Unless you are a genius bursting at the seams with dumb luck, you probably aren’t any more innovative than the person standing next to you in the elevator. But that doesn’t mean that you need to be overly concerned. In spite of the fact that the trend in business right now is to be super innovative, you as an individual need not worry about coming up with new ideas all the time. Here’s why:
Innovative products and services have a significant prerequisite to be labeled as such. They need people to recognize them as something new, ground breaking, or profoundly different in comparison to what already exists on the market. In order for something to be innovative, people need to say so; that’s where you come in. If you are frustrated by the fact that you don’t have any “good ideas,” steal this one: Be a thought-leader.
Being a thought leader requires you to become the type of person whom people turn to for information and insight. This takes a lot of time and work, but the end result is simple: when you speak, people listen. There are plenty of ways to do this, but I think there are three things you can do now to send you in the right direction.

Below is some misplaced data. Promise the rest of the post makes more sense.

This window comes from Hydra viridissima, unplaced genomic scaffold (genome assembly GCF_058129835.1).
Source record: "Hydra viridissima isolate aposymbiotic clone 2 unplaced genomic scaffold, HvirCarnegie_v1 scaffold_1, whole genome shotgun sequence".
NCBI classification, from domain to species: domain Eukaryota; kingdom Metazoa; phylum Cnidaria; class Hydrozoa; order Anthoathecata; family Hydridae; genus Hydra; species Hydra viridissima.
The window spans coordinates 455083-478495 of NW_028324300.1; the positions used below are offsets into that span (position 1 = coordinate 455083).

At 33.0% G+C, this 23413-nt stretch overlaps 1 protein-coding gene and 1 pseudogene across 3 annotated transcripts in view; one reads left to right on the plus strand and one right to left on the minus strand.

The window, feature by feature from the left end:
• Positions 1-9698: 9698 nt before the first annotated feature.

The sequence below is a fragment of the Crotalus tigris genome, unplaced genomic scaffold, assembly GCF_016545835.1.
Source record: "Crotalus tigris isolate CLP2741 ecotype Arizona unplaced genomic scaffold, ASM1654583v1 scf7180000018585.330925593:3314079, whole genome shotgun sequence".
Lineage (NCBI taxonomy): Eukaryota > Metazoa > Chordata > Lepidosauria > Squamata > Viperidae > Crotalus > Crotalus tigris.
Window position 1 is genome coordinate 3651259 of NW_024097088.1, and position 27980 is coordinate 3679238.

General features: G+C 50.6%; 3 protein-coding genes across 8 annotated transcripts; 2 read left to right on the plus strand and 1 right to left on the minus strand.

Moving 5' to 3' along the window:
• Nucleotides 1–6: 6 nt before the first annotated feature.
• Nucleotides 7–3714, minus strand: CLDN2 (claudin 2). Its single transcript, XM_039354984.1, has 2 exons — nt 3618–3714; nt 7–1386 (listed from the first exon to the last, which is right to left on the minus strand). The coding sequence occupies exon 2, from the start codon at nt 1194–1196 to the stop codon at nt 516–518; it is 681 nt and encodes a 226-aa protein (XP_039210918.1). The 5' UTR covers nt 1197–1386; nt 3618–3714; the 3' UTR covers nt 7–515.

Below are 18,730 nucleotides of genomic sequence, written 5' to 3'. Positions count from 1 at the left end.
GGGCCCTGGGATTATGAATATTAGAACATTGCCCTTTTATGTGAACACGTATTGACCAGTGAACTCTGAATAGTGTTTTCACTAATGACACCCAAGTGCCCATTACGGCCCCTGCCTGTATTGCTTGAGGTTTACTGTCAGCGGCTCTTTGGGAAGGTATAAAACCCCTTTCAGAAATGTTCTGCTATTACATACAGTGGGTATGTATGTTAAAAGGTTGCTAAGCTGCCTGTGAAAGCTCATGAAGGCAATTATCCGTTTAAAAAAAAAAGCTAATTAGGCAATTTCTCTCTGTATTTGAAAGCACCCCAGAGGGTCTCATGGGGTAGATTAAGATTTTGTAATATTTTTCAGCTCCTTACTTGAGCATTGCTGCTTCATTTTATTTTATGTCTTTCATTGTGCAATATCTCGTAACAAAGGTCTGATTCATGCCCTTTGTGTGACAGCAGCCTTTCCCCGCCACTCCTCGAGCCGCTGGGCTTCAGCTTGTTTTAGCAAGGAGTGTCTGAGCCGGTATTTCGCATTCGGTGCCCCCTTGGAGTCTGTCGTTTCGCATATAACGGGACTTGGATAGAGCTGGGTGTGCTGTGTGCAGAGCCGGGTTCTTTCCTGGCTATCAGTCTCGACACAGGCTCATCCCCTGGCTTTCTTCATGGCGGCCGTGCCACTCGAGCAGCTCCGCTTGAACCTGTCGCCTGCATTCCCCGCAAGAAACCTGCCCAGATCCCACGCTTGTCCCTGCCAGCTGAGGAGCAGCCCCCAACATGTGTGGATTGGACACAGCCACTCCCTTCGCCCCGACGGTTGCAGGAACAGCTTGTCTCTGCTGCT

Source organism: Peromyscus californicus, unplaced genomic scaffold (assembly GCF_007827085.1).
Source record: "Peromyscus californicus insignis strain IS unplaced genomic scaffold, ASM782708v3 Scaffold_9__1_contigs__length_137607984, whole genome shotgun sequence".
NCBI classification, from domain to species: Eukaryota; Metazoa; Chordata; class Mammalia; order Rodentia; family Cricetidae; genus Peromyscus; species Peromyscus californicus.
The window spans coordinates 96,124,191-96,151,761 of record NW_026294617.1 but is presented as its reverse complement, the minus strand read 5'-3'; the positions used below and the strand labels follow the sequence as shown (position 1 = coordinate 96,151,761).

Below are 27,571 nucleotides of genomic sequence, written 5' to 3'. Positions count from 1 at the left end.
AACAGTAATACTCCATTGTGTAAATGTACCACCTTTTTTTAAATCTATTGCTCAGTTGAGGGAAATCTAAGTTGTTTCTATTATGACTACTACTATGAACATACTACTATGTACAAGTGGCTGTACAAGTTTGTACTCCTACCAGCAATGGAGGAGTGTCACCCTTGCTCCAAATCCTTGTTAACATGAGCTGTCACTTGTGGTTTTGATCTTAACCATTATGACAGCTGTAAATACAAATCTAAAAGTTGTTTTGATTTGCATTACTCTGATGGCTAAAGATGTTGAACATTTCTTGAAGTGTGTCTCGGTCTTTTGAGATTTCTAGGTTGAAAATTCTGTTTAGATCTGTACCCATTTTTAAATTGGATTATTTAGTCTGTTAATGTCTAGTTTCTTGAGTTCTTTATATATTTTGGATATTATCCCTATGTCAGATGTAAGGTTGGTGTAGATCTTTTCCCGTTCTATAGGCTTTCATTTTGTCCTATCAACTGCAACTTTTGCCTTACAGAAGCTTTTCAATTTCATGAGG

1) Be helpful and empathetic. Try to understand other peoples’ problems and suggest calculated solutions in a tactful way.
2) Go to your audience. You can’t be a thought leader just by retweeting Mashable, Dan Schawbel, or Tech Crunch (please never do that actually. It gets old fast). You need to physically present yourself to other people; communicating your intellect and willingness to help in person.
3) Stay on top of things. Seek out new things that are interesting to you and share them. Once someone recognizes you as a source of fresh and relevant information, you take one step closer to being trusted and well-regarded in your community.
So what’s the point in me saying all this? Quite frankly, it’s that you needn’t worry about being a pioneer. There can only be so many Thomas Edisons in the world at a time. Instead just focus on how you can help people and gain their respect.
This post is inspired by “What to do when your customer doesn’t want your product.” by Bobby Brannigan of FastCompany.